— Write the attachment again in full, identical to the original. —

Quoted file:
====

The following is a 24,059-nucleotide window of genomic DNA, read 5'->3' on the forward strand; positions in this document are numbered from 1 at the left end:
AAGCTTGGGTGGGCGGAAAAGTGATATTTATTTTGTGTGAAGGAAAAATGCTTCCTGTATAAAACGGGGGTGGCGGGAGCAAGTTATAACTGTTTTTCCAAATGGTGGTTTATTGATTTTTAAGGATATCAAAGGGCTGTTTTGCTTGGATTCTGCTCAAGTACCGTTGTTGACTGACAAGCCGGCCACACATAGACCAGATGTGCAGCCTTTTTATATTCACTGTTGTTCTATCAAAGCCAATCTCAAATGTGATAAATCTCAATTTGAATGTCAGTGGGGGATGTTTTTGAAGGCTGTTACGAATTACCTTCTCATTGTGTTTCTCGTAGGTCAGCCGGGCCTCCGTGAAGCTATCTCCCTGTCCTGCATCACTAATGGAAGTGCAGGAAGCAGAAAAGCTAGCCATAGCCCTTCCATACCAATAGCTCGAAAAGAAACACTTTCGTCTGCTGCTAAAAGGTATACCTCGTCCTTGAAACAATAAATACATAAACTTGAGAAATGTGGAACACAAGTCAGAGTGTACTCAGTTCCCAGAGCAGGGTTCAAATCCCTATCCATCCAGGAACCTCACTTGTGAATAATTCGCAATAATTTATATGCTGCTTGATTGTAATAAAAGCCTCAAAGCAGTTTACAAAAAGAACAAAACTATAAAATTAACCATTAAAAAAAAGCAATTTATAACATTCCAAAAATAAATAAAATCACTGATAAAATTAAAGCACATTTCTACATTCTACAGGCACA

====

The following is a 24,059-nucleotide window of genomic DNA, read 5'->3' on the forward strand; positions in this document are numbered from 1 at the left end:
AAGCTTGGGTGGGCGGAAAAGTGATATTTATTTTGTGTGAAGGAAAAATGCTTCCTGTATAAAACGGGGGTGGCGGGAGCAAGTTATAACTGTTTTTCCAAATGGTGGTTTATTGATTTTTAAGGATATCAAAGGGCTGTTTTGCTTGGATTCTGCTCAAGTACCGTTGTTGACTGACAAGCCGGCCACACATAGACCAGATGTGCAGCCTTTTTATATTCACTGTTGTTCTATCAAAGCCAATCTCAAATGTGATAAATCTCAATTTGAATGTCAGTGGGGGATGTTTTTGAAGGCTGTTACGAATTACCTTCTCATTGTGTTTCTCGTAGGTCAGCCGGGCCTCCGTGAAGCTATCTCCCTGTCCTGCATCACTAATGGAAGTGCAGGAAGCAGAAAAGCTAGCCATAGCCCTTCCATACCAATAGCTCGAAAAGAAACACTTTCGTCTGCTGCTAAAAGGTATACCTCGTCCTTGAAACAATAAATACATAAACTTGAGAAATGTGGAACACAAGTCAGAGTGTACTCAGTTCCCAGAGCAGGGTTCAAATCCCTATCCATCCAGGAACCTCACTTGTGAATAATTCGCAATAATTTATATGCTGCTTGATTGTAATAAAAGCCTCAAAGCAGTTTACAAAAAGAACAAAACTATAAAATTAACCATTAAAAAAAAGCAATTTATAACATTCCAAAAATAAATAAAATCACTGATAAAATTAAAGCACATTTCTACATTCTACAGGCACA